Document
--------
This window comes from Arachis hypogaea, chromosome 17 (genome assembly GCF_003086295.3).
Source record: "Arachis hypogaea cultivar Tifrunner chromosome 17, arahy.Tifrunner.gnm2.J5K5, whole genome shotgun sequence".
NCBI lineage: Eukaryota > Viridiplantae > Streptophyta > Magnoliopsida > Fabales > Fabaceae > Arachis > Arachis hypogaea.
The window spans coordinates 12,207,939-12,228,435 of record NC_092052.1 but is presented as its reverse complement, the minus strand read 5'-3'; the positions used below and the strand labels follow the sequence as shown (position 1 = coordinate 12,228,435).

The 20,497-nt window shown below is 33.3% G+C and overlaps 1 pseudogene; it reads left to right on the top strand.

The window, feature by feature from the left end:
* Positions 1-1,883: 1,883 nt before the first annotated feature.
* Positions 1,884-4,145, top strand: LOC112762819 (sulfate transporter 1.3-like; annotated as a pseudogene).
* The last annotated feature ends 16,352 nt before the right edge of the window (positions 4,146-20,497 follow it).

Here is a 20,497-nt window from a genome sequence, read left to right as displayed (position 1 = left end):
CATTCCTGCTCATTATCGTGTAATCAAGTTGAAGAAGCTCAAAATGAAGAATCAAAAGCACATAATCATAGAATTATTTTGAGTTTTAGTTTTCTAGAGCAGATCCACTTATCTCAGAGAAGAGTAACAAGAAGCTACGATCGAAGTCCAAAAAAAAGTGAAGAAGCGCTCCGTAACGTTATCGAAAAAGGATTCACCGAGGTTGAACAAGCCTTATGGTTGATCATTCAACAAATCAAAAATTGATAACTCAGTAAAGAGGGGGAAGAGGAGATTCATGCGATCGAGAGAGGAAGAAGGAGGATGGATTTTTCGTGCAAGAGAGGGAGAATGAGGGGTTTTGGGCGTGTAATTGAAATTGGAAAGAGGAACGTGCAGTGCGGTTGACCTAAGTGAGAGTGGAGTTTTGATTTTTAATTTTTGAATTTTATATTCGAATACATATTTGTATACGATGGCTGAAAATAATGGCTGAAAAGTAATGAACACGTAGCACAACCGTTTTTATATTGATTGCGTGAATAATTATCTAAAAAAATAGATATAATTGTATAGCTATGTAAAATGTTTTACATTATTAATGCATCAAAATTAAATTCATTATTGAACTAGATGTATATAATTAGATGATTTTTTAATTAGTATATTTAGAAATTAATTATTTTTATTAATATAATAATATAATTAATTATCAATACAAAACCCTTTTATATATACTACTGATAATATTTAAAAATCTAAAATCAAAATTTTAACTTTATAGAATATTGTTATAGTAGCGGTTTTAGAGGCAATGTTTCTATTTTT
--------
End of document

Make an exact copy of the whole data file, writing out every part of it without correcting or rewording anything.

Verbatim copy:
This window comes from Arachis hypogaea, chromosome 17 (genome assembly GCF_003086295.3).
Source record: "Arachis hypogaea cultivar Tifrunner chromosome 17, arahy.Tifrunner.gnm2.J5K5, whole genome shotgun sequence".
NCBI lineage: Eukaryota > Viridiplantae > Streptophyta > Magnoliopsida > Fabales > Fabaceae > Arachis > Arachis hypogaea.
The window spans coordinates 12,207,939-12,228,435 of record NC_092052.1 but is presented as its reverse complement, the minus strand read 5'-3'; the positions used below and the strand labels follow the sequence as shown (position 1 = coordinate 12,228,435).

The 20,497-nt window shown below is 33.3% G+C and overlaps 1 pseudogene; it reads left to right on the top strand.

The window, feature by feature from the left end:
* Positions 1-1,883: 1,883 nt before the first annotated feature.
* Positions 1,884-4,145, top strand: LOC112762819 (sulfate transporter 1.3-like; annotated as a pseudogene).
* The last annotated feature ends 16,352 nt before the right edge of the window (positions 4,146-20,497 follow it).

Here is a 20,497-nt window from a genome sequence, read left to right as displayed (position 1 = left end):
CATTCCTGCTCATTATCGTGTAATCAAGTTGAAGAAGCTCAAAATGAAGAATCAAAAGCACATAATCATAGAATTATTTTGAGTTTTAGTTTTCTAGAGCAGATCCACTTATCTCAGAGAAGAGTAACAAGAAGCTACGATCGAAGTCCAAAAAAAAGTGAAGAAGCGCTCCGTAACGTTATCGAAAAAGGATTCACCGAGGTTGAACAAGCCTTATGGTTGATCATTCAACAAATCAAAAATTGATAACTCAGTAAAGAGGGGGAAGAGGAGATTCATGCGATCGAGAGAGGAAGAAGGAGGATGGATTTTTCGTGCAAGAGAGGGAGAATGAGGGGTTTTGGGCGTGTAATTGAAATTGGAAAGAGGAACGTGCAGTGCGGTTGACCTAAGTGAGAGTGGAGTTTTGATTTTTAATTTTTGAATTTTATATTCGAATACATATTTGTATACGATGGCTGAAAATAATGGCTGAAAAGTAATGAACACGTAGCACAACCGTTTTTATATTGATTGCGTGAATAATTATCTAAAAAAATAGATATAATTGTATAGCTATGTAAAATGTTTTACATTATTAATGCATCAAAATTAAATTCATTATTGAACTAGATGTATATAATTAGATGATTTTTTAATTAGTATATTTAGAAATTAATTATTTTTATTAATATAATAATATAATTAATTATCAATACAAAACCCTTTTATATATACTACTGATAATATTTAAAAATCTAAAATCAAAATTTTAACTTTATAGAATATTGTTATAGTAGCGGTTTTAGAGGCAATGTTTCTATTTTT